The tragedy of Arab-American relations
BRONXVILLE, N.Y. — Sadly, I'm not surprised that the evidence for the most devastating terrorist attack in history points to a Middle East connection.
I have just returned from the area after almost two years there as a MacArthur fellow. I was conducting field research on how Islamic movements perceive and interact with the West, particularly the United States. The writing was all over the wall.
For many Arabs, regardless of their politics, the US has replaced colonial Europe as the embodiment of evil. In their eyes, the US is the source of the ills and misfortunes that befell their world in the second part of the past century.
Today, to be politically conscious in the Arab world is to be highly suspicious of America, its policies, and its motives. Radical Islamists blame the US for their defeat at the hands of the pro-US Arab regimes. They claim that the West, particularly the US, tipped the balance of power in favor of secular regimes by providing them with decisive political and logistical support.
Reports about the identity of some of the hijackers point to a heavy presence of perpetrators with Persian Gulf nationalities. It is also likely that the fingerprints of the defeated remnants of Egyptian Jihad and al-jama`a al-Islamiyya (Islamic Group) will be found all over this horrendous terrorist attack on the United States. Most of the lieutenants and confidantes of Saudi dissident Osama bin Laden - the principal suspect - come from these organizations.
In the past two years, the Afghan-based Mr. bin Laden has successfully recruited dozens of foot soldiers from the Gulf countries, mainly Saudi Arabia and United Arab Emirates, signaling a shift in his tactics. This new development bodes ill for the long-term stability of the pro-US oil-producing monarchies.
Unfortunately, bin Laden's rhetoric has sunk deep roots in Arab soil. Hatred toward American foreign policy has become solidly entrenched in Arab popular culture as well as intellectual circles. Public discourse in the mosques and newspapers is full of references to America's legacy of aggression, manipulation, and subjugation of the Arabs.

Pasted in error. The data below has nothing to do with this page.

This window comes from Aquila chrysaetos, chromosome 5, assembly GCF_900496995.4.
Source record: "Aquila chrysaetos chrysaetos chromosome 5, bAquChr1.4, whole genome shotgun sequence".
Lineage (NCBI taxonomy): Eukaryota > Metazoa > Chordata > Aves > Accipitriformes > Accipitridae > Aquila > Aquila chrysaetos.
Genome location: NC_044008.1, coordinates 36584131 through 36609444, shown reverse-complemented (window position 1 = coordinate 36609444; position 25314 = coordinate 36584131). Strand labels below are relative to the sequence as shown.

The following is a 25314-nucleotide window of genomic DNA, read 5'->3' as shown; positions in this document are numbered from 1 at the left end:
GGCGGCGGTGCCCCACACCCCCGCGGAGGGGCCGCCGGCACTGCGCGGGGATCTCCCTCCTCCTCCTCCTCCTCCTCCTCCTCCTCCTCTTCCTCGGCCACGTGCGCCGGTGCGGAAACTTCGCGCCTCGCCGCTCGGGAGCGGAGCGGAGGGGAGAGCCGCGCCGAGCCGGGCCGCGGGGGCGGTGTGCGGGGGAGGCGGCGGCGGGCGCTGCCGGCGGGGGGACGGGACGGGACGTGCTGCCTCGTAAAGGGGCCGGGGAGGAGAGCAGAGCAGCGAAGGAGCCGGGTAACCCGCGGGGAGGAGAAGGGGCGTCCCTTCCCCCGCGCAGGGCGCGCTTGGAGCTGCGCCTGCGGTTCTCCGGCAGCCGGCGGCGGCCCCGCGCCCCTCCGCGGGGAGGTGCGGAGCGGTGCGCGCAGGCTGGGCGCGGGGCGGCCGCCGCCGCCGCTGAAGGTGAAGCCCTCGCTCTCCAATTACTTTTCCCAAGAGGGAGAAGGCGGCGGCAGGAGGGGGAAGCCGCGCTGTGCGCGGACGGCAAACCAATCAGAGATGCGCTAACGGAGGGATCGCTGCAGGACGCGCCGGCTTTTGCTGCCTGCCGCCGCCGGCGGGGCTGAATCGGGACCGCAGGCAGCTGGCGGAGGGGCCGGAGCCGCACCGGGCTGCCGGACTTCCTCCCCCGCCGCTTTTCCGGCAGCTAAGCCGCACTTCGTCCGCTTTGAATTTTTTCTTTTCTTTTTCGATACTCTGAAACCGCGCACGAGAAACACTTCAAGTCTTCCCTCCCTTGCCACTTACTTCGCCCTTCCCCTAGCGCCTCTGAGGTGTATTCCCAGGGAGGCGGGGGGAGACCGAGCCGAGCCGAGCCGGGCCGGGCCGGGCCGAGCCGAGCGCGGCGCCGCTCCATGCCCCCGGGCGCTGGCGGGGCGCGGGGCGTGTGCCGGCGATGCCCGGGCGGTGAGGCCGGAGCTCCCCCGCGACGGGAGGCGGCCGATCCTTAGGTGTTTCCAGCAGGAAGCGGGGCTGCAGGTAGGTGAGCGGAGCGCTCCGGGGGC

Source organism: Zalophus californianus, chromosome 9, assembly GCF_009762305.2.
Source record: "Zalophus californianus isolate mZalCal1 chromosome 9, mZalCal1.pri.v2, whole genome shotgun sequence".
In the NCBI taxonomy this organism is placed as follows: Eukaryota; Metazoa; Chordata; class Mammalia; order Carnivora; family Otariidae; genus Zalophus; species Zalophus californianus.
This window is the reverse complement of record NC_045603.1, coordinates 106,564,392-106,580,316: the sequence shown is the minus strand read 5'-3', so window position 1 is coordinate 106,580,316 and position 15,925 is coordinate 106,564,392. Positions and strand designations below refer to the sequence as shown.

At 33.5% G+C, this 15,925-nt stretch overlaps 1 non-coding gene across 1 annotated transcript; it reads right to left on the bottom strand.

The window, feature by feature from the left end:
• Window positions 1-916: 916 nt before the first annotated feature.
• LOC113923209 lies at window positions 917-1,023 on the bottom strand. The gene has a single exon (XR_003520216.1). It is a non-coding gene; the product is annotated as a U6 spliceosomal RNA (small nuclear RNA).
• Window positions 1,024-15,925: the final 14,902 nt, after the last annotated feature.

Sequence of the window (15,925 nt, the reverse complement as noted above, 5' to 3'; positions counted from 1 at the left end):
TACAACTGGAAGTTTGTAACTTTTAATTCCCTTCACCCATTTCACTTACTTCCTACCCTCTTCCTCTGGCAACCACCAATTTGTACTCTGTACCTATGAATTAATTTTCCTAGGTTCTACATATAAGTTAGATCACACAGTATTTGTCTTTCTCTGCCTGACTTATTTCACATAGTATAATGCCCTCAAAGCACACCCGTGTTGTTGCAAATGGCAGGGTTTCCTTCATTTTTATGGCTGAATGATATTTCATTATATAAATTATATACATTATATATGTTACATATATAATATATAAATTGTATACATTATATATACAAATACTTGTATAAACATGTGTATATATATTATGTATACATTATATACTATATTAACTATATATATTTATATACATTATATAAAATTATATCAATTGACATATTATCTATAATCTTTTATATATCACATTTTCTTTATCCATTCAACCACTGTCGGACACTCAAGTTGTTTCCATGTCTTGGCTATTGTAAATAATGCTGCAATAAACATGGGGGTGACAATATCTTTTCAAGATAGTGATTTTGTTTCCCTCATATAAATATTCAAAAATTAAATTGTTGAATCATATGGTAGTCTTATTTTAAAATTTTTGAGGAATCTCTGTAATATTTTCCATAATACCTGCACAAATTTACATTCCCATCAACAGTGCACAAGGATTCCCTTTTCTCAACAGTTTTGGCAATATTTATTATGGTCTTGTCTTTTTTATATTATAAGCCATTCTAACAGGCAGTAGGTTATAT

There is legitimate Arab fury at America resulting from historical conditions and an arsenal of accumulated grievances, such as the questions of Israel, Iraq, and associations with the corrupt ruling elite. However, many Arabs refuse to take either moral or personal responsibility for their predicament. This perpetuates a sense of victimization. It also provides ammunition to terrorist groups, like bin Laden's, which are bent on waging a holy war against the "great Satan."
Acts of hatred follow. On a visit to Hadramout, Yemen, last month with my wife and two children, a few Yemeni boys chatted with us and expressed a genuine desire to "kill" Americans for supporting Israel's oppression of the Palestinians.
It is no longer just bin Laden versus the United States. Arab children are being indoctrinated to hate Americans, thus providing a fertile breeding ground for bin Laden's foot soldiers.
My own generation - people in their 30s and 40s - has also been socialized into an anti-American mindset, which is difficult to critique or deconstruct. America, it is often claimed, conspired to humiliate and dominate the proud Arabs by corrupting their local elite and empowering their hostile neighbors. Intelligent Arab men of letters advance conspiratorial theories to explain Washington's conduct and animosity toward the Arab and Muslim people.
Many Arabs no longer distinguish between their legitimate criticism of US foreign policies and almost everything that America stands for. They dismiss American democracy as being hijacked by the privileged few. Blinded by anti-Americanism, Arabs see little good in American society - and overwhelming cultural and moral decay.
In their commentaries about the indecisive results in last year's US presidential election, Arabs evinced wishful thinking that the American empire was beginning to crumble from within.
Unfortunately, Arab politicians and commentators invest more time and energy in denouncing the US than in understanding American institutions and civil society. The Arab world does not win respect in the West by being morally outraged at United States foreign policy.
Arab countries are not taken seriously by the West, particularly the US, because they have failed to develop, democratize, and normalize relations between state and society. Economically and politically, the Arab Middle East is one of the regions left out in the world race to democratize and globalize. Authoritarianism and patriarchy are highly consolidated on every level of society, from the public sphere to the dinner table.
These shortcomings, not US foreign policies, are largely responsible for the lack of Arab development and progress.
Far from forcing Americans to rethink their stand on the Middle East, this terrorist attack will most likely produce opposite results. It is high time for the Arabs to take charge of their political destiny and fully embrace modernity. This process requires structural reform from within and total engagement with the world, including the eradication of terrorism. It is then - and then only - that just Arab causes will be considered legitimate.
Fawaz A. Gerges is the Christian A. Johnson chair in Middle East and international affairs at Sarah Lawrence College. He is the author of 'The Islamists and the West' (Cambridge University Press, forthcoming) and 'America and Political Islam' (Cambridge University Press, 2000).